1   Appellee asserts that Appellant has waived consideration of the claim it presents on appeal, suggesting that (1) its claim first arose in the context of interlocutory orders issued by the trial court, thus precluding appellate consideration now, (2) Appellant asserts arguments contrary to those raised before the trial court, and (3) Appellant has either omitted or stated issues vaguely. See Appellant’s Brief at 11-14. We disagree. First, Appellant could not pursue his appeal until entry of a final order or judgment, at which time, all previous, interlocutory issues may be raised. See McNeil v. Jordan, 586 Pa. 413, 894 A.2d 1260, 1266-67 (Pa. 2006). (noting that an appeal from “the entry of judgment will be viewed as drawing into question any prior non-final orders that produced the judgment”). Second, Appellant has consistently maintained that the MCSC does not constitute a binding agreement to arbitrate. See Petition to Stay, 10/8/13, ¶ 38. Thus, we decline to dismiss Appellant’s claim as waived.

Appellant challenges the first part of this test. According to Appellant, an arbitration award should not be enforced where it contemplates execution by both parties, but not all parties sign. Appellant’s Brief at 16 (citing in support Bair v. Manor Care of Elizabethtown, PA, LLC, 2015 PA Super 9, 108 A.3d 94 (Pa. Super. 2015)). Here, Appellant argues, it never signed the MCSC. Thus, according to Appellant, the MCSC was merely a draft agreement and not binding on the parties. Moreover, Appellant suggests that the parties never operated under the terms of the MCSC. Appellant’s Brief at 16. Rather, according to Appellant, the Carrier Terms of Use governed their relationship. Id.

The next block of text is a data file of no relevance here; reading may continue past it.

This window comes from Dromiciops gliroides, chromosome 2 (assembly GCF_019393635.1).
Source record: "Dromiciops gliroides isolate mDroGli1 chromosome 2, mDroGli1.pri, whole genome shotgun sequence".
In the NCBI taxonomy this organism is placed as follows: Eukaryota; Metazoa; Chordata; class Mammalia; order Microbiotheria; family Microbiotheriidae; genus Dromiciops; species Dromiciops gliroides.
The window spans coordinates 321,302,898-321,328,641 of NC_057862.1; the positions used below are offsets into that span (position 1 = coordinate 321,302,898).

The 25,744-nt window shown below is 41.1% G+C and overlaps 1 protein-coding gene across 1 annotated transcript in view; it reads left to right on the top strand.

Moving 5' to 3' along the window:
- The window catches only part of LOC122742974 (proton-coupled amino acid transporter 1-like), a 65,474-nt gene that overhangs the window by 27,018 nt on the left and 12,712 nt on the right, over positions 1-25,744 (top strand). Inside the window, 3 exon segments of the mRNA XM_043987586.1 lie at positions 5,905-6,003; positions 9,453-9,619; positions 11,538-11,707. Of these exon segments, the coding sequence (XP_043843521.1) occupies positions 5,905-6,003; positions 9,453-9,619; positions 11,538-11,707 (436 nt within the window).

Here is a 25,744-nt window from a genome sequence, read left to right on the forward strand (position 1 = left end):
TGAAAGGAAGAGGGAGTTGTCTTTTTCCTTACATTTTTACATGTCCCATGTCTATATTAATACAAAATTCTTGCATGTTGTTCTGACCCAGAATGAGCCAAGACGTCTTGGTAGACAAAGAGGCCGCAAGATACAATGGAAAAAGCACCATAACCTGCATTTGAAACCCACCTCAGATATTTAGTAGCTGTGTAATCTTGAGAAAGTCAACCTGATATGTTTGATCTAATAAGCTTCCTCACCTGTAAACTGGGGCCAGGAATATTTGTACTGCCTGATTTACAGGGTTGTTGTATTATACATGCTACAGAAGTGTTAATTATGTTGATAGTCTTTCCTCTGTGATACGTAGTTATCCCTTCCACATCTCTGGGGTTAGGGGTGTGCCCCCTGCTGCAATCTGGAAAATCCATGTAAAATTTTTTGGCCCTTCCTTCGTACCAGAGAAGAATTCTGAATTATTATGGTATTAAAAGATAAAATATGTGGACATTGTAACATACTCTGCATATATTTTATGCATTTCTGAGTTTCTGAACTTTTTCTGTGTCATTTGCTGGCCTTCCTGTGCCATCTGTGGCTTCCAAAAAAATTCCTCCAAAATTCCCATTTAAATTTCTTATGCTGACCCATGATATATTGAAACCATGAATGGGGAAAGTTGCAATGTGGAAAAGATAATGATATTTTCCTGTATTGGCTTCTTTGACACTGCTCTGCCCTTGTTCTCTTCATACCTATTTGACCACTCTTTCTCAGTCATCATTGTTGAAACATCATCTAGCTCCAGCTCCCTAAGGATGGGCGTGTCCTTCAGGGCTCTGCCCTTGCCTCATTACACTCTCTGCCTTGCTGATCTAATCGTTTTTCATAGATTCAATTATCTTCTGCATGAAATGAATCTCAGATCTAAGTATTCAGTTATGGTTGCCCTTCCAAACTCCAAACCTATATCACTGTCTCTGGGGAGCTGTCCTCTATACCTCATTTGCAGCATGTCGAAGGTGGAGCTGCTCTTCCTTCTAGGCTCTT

An agreement to arbitrate is a contract. United Steelworkers of America, AFL-CIO v. Westinghouse Elec. Corp (Bettis Atomic Power Lab.), 413 Pa. 358, 196 A.2d 857, 859 (Pa. 1964). Our standard of review [*5]  is de novo, and our scope is plenary. Bair, 108 A.3d at 96 (quoting Bucks Orthopaedic Surgery Assocs., P.C. v. Ruth, 2007 PA Super 151, 925 A.2d 868, 871 (Pa. Super. 2007)). The touchstone of any valid contract is mutual assent and consideration. Bair, 108 A.3d at 96; Weavertown Transp. Leasing Inc. v. Moran, 2003 PA Super 385, 834 A.2d 1169, 1172 (Pa. Super. 2003).